Sunday, November 27, 2011

Vancouver WA Suggests Salem Should Explore a TMA for Downtown

Although it was during the OSU-UO football game, and I expected downtown to be a little quieter, I was still surprised with just how sleepy it seemed mid-afternoon yesterday on "Small Business Saturday."

In the Friday paper there was also a note about the trees, wreaths, and other decorations the Salem Downtown Sponsorship and the City are putting up.

What is the Question?

The lack of people and the decorations suggested that maybe Salem is asking the wrong question. The administrators of the downtown Economic Improvement District, first Go Downtown Salem and now the Salem Downtown Partnership, have asked "What do you find downtown?" - that is, what do people find once they get downtown? Do they find clean and attractive sidewalks? Do they find parking? Do they find businesses, amenities, and events they desire?

But maybe the question should be, "How do you go downtown?" with a focus on making it easier for people to come downtown. Maybe the focus on "parking" is something of a red herring, since after all that's the end-state for a car trip downtown.

Vancouver Tackles How

This appears to be the approach The City of Vancouver (Washington) is taking.

The Downtown Vancouver Growth and Transportation Efficiency Center Plan offers a
vision for downtown Vancouver...where people from all walks of life come to gather, live, work, shop and enjoy. The City hopes to maintain Vancouver’s small-town feel while continuing development by adding future employment and housing. This GTEC will assist the city by removing cars from downtown streets, clearing unnecessary parking, and providing pedestrian, bicycle and transit friendly links to major destinations. It will help provide additional transportation capacity without the need to build more on-street parking and/or parking infrastructure.
Sounds pretty good, doesn't it?!

As a central part of the Plan, Vancouver will
develop a Transportation Management Association (TMA) in the downtown. TMA’s are non-profit, member-controlled organizations that help to manage transportation services in a particular area like the downtown and are generally public-private partnerships, consisting primarily of area businesses with local government support. City of Vancouver is in process of hiring a consultant to help with development of this process, and the City is working in partnership with the Vancouver Downtown Association with this effort as well.
Bikeportland just shared the news that the contract for the consultant had been finalized. Vancouver will form a Business Improvement District that sounds a lot like Salem's Economic Improvement District to fund the TMA on a pilot basis.

A TMA for Salem has been Recommended Already

A couple of years ago, as part of managing the difficulty with crossing the Willamette here in Salem, the Rivercrossing Alternate Modes Study recommended forming a TMA for Salem's downtown:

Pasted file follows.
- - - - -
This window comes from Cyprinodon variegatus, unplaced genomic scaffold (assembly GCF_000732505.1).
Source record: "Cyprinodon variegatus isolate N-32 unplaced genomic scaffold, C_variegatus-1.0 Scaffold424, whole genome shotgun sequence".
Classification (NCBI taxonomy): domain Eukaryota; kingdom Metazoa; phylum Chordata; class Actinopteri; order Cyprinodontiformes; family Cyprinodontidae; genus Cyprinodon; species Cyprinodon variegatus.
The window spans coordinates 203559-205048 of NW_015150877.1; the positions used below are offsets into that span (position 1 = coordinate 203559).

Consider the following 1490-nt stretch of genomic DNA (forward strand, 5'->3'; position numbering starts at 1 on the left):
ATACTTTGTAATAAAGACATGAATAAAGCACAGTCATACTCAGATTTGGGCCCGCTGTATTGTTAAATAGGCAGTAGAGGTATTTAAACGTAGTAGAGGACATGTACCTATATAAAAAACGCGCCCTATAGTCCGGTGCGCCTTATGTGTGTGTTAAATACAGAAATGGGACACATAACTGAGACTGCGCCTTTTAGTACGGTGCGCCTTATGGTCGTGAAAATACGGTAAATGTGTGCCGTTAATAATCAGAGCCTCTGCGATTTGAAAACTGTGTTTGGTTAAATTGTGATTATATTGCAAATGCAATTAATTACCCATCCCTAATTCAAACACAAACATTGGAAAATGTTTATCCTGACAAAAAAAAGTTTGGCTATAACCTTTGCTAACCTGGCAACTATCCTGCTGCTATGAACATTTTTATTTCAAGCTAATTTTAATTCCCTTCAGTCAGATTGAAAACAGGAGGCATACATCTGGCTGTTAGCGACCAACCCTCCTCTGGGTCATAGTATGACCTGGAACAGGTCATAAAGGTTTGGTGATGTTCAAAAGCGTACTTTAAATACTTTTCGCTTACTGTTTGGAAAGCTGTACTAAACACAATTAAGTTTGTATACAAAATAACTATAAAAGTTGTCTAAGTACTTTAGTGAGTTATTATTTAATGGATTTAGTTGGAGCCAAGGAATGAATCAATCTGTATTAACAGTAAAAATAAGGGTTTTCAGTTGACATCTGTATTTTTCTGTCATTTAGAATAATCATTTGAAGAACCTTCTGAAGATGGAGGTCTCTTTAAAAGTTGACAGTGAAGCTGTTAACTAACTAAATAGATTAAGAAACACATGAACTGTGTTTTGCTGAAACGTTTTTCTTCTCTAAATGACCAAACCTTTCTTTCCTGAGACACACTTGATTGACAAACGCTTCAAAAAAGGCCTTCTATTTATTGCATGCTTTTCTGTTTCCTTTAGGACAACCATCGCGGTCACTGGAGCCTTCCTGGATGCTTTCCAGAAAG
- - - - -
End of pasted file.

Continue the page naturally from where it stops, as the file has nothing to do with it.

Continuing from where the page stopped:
The Salem Transportation Management Association would be a new organization created to work with the major employers in downtown to implement the recommended TDM [transportation demand management] strategies. Representatives from the City of Salem, downtown business associations, and each of the major downtown employers (the State of Oregon, Willamette University, Salem Hospital, the City of Salem, etc) would likely sit on the board of directors....

The purpose of a TMA is to have a single organizational body dedicated to tackling difficult transportation problems, such as congestion and commuting by single occupancy vehicle. It can help agencies meet goals and enact plans related to multimodal transportation, and can maximize the resources of individual businesses. For example, a business with limited parking capacity for employees and customers can reduce SOV commute trips by employees and free up parking capacity for business patrons. A local TMA can facilitate the implementation of effective transportation programs and services and provide a forum for businesses, neighborhood associations, and local agencies to work together to address transportation issues. A TMA can also advocate for the interests of local businesses and employees at the local, regional, and state level.
Without knowing more, the comparison here may not be exact, still it is interesting that the Vancouver "go downtown" website has a clear focus on transportation rather than on promoting individual businesses and events like First Wednesday.

Currently, we are focused on car parking because people don't feel they have a choice: Our bus system is weak, most people think biking downtown is a deathwish, and so it's no wonder they have a monomodal fixation on the car trip and finding a car parking spot. By creating a robust menu of choices, we will be better able to allocate existing resources and not have to build new expensive infrastructure.

As the Salem Downtown Partnership gets its sea-legs and starts building out its programming, maybe it should give more attention to the way people go downtown and not merely what they find once they get downtown.

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